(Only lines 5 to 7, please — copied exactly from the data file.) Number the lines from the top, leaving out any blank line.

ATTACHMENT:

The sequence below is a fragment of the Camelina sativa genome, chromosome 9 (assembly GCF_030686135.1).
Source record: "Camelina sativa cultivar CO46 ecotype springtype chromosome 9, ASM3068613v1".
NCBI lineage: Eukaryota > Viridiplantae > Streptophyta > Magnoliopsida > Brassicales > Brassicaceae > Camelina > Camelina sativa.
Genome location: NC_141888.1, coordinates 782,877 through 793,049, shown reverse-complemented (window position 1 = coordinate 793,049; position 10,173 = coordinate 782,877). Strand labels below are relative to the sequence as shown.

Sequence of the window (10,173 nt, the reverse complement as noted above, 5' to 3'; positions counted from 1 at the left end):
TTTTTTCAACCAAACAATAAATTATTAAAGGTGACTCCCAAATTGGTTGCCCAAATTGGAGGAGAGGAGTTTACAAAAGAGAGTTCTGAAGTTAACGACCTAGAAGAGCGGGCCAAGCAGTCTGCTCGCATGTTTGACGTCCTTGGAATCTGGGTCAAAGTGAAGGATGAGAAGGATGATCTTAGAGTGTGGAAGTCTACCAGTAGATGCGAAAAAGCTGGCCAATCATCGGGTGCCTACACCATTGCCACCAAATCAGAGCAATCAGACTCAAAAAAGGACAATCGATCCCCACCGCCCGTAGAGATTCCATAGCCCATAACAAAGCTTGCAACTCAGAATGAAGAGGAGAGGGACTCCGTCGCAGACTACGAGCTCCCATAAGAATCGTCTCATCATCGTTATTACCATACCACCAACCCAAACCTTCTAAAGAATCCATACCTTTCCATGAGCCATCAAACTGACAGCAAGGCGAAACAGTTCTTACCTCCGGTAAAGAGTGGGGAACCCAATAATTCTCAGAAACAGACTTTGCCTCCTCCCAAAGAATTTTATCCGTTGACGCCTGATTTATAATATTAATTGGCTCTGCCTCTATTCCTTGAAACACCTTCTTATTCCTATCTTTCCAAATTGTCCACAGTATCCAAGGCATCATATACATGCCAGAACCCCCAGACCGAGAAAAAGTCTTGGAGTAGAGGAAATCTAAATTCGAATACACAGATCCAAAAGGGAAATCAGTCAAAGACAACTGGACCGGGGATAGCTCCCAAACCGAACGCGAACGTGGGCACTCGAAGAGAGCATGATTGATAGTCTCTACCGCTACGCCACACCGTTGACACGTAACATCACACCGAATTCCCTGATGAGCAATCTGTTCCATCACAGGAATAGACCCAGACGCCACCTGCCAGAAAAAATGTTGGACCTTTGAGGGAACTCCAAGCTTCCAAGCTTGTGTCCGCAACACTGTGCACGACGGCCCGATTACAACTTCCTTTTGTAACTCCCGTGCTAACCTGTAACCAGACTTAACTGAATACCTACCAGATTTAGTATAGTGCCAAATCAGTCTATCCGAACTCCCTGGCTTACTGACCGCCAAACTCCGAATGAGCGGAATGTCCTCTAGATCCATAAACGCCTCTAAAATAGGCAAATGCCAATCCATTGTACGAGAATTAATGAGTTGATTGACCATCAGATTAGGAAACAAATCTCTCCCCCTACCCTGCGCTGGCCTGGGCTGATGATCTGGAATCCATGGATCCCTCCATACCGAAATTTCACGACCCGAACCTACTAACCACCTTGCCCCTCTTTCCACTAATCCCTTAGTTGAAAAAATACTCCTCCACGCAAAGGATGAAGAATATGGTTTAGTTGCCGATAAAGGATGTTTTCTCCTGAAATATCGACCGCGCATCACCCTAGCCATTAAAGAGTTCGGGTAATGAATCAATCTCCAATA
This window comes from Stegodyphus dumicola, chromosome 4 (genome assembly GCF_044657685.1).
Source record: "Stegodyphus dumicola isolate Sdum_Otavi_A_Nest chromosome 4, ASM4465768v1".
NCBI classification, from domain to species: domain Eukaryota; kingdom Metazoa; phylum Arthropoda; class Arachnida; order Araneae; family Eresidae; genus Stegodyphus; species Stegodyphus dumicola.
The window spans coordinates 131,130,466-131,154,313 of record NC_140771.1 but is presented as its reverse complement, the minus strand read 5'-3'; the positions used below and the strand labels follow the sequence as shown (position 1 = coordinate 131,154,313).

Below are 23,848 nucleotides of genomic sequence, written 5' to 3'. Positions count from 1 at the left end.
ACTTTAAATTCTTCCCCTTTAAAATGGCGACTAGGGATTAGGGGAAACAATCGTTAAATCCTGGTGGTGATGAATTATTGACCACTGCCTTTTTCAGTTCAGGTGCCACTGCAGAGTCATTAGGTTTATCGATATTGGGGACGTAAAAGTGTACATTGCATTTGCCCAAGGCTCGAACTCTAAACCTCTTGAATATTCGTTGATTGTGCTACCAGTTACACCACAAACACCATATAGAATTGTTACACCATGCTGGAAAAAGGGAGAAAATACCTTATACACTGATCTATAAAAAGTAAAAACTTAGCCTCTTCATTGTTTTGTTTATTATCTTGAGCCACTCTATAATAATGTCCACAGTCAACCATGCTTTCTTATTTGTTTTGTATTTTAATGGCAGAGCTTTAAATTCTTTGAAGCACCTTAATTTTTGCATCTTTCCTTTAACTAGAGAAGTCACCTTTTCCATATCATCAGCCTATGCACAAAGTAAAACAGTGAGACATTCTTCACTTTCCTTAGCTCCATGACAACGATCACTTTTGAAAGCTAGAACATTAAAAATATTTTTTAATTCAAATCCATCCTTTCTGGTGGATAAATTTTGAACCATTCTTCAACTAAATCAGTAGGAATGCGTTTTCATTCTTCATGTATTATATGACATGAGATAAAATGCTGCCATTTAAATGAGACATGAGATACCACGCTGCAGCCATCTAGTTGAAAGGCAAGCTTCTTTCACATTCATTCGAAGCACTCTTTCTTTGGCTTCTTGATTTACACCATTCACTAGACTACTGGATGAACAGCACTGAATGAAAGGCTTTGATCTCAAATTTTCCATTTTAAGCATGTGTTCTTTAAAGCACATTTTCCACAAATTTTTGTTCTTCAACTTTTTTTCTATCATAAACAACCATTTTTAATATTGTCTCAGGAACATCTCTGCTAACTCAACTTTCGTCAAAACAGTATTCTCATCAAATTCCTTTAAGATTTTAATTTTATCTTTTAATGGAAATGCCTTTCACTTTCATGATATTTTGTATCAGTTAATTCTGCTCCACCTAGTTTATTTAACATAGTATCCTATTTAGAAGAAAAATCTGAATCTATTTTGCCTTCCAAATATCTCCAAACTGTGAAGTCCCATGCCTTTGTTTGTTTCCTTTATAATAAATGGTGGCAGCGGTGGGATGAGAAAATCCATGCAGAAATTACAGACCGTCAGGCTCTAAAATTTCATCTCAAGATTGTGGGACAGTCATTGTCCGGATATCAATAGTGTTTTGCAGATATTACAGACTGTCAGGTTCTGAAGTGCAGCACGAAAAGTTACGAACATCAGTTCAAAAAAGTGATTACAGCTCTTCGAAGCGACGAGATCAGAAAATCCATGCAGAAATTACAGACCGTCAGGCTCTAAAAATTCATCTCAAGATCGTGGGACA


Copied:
Sequence of the window (10,173 nt, the reverse complement as noted above, 5' to 3'; positions counted from 1 at the left end):
TTTTTTCAACCAAACAATAAATTATTAAAGGTGACTCCCAAATTGGTTGCCCAAATTGGAGGAGAGGAGTTTACAAAAGAGAGTTCTGAAGTTAACGACCTAGAAGAGCGGGCCAAGCAGTCTGCTCGCATGTTTGACGTCCTTGGAATCTGGGTCAAAGTGAAGGATGAGAAGGATGATCTTAGAGTGTGGAAGTCTACCAGTAGATGCGAAAAAGCTGGCCAATCATCGGGTGCCTACACCATTGCCACCAAATCAGAGCAATCAGACTCAAAAAAGGACAATCGATCCCCACCGCCCGTAGAGATTCCATAGCCCATAACAAAGCTTGCAACTCAGAATGAAGAGGAGAGGGACTCCGTCGCAGACTACGAGCTCCCATAAGAATCGTCTCATCATCGTTATTACCATACCACCAACCCAAACCTTCTAAAGAATCCATACCTTTCCATGAGCCATCAAACTGACAGCAAGGCGAAACAGTTCTTACCTCCGGTAAAGAGTGGGGAACCCAATAATTCTCAGAAACAGACTTTGCCTCCTCCCAAAGAATTTTATCCGTTGACGCCTGATTTATAATATTAATTGGCTCTGCCTCTATTCCTTGAAACACCTTCTTATTCCTATCTTTCCAAATTGTCCACAGTATCCAAGGCATCATATACATGCCAGAACCCCCAGACCGAGAAAAAGTCTTGGAGTAGAGGAAATCTAAATTCGAATACACAGATCCAAAAGGGAAATCAGTCAAAGACAACTGGACCGGGGATAGCTCCCAAACCGAACGCGAACGTGGGCACTCGAAGAGAGCATGATTGATAGTCTCTACCGCTACGCCACACCGTTGACACGTAACATCACACCGAATTCCCTGATGAGCAATCTGTTCCATCACAGGAATAGACCCAGACGCCACCTGCCAGAAAAAATGTTGGACCTTTGAGGGAACTCCAAGCTTCCAAGCTTGTGTCCGCAACACTGTGCACGACGGCCCGATTACAACTTCCTTTTGTAACTCCCGTGCTAACCTGTAACCAGACTTAACTGAATACCTACCAGATTTAGTATAGTGCCAAATCAGTCTATCCGAACTCCCTGGCTTACTGACCGCCAAACTCCGAATGAGCGGAATGTCCTCTAGATCCATAAACGCCTCTAAAATAGGCAAATGCCAATCCATTGTACGAGAATTAATGAGTTGATTGACCATCAGATTAGGAAACAAATCTCTCCCCCTACCCTGCGCTGGCCTGGGCTGATGATCTGGAATCCATGGATCCCTCCATACCGAAATTTCACGACCCGAACCTACTAACCACCTTGCCCCTCTTTCCACTAATCCCTTAGTTGAAAAAATACTCCTCCACGCAAAGGATGAAGAATATGGTTTAGTTGCCGATAAAGGATGTTTTCTCCTGAAATATCGACCGCGCATCACCCTAGCCATTAAAGAGTTCGGGTAATGAATCAATCTCCAATA
This window comes from Stegodyphus dumicola, chromosome 4 (genome assembly GCF_044657685.1).